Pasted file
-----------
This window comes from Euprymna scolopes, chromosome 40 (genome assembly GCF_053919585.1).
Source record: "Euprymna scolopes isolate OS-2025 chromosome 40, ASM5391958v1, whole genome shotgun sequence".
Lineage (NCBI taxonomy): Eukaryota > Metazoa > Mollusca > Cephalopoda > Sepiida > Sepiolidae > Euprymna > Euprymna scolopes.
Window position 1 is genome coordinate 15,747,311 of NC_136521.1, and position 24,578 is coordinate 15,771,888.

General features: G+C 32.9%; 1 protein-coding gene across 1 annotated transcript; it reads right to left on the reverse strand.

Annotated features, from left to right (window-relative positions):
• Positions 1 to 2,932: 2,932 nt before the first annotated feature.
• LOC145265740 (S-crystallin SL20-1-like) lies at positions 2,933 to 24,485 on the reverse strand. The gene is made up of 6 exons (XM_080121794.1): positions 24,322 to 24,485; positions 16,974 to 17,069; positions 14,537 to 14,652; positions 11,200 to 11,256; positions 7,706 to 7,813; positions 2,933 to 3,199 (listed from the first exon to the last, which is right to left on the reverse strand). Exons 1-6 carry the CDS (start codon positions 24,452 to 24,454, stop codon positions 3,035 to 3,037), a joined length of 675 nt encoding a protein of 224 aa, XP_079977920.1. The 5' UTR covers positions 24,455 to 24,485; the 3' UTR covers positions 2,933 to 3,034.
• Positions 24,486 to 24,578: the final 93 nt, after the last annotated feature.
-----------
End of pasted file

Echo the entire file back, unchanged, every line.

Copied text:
This window comes from Euprymna scolopes, chromosome 40 (genome assembly GCF_053919585.1).
Source record: "Euprymna scolopes isolate OS-2025 chromosome 40, ASM5391958v1, whole genome shotgun sequence".
Lineage (NCBI taxonomy): Eukaryota > Metazoa > Mollusca > Cephalopoda > Sepiida > Sepiolidae > Euprymna > Euprymna scolopes.
Window position 1 is genome coordinate 15,747,311 of NC_136521.1, and position 24,578 is coordinate 15,771,888.

General features: G+C 32.9%; 1 protein-coding gene across 1 annotated transcript; it reads right to left on the reverse strand.

Annotated features, from left to right (window-relative positions):
• Positions 1 to 2,932: 2,932 nt before the first annotated feature.
• LOC145265740 (S-crystallin SL20-1-like) lies at positions 2,933 to 24,485 on the reverse strand. The gene is made up of 6 exons (XM_080121794.1): positions 24,322 to 24,485; positions 16,974 to 17,069; positions 14,537 to 14,652; positions 11,200 to 11,256; positions 7,706 to 7,813; positions 2,933 to 3,199 (listed from the first exon to the last, which is right to left on the reverse strand). Exons 1-6 carry the CDS (start codon positions 24,452 to 24,454, stop codon positions 3,035 to 3,037), a joined length of 675 nt encoding a protein of 224 aa, XP_079977920.1. The 5' UTR covers positions 24,455 to 24,485; the 3' UTR covers positions 2,933 to 3,034.
• Positions 24,486 to 24,578: the final 93 nt, after the last annotated feature.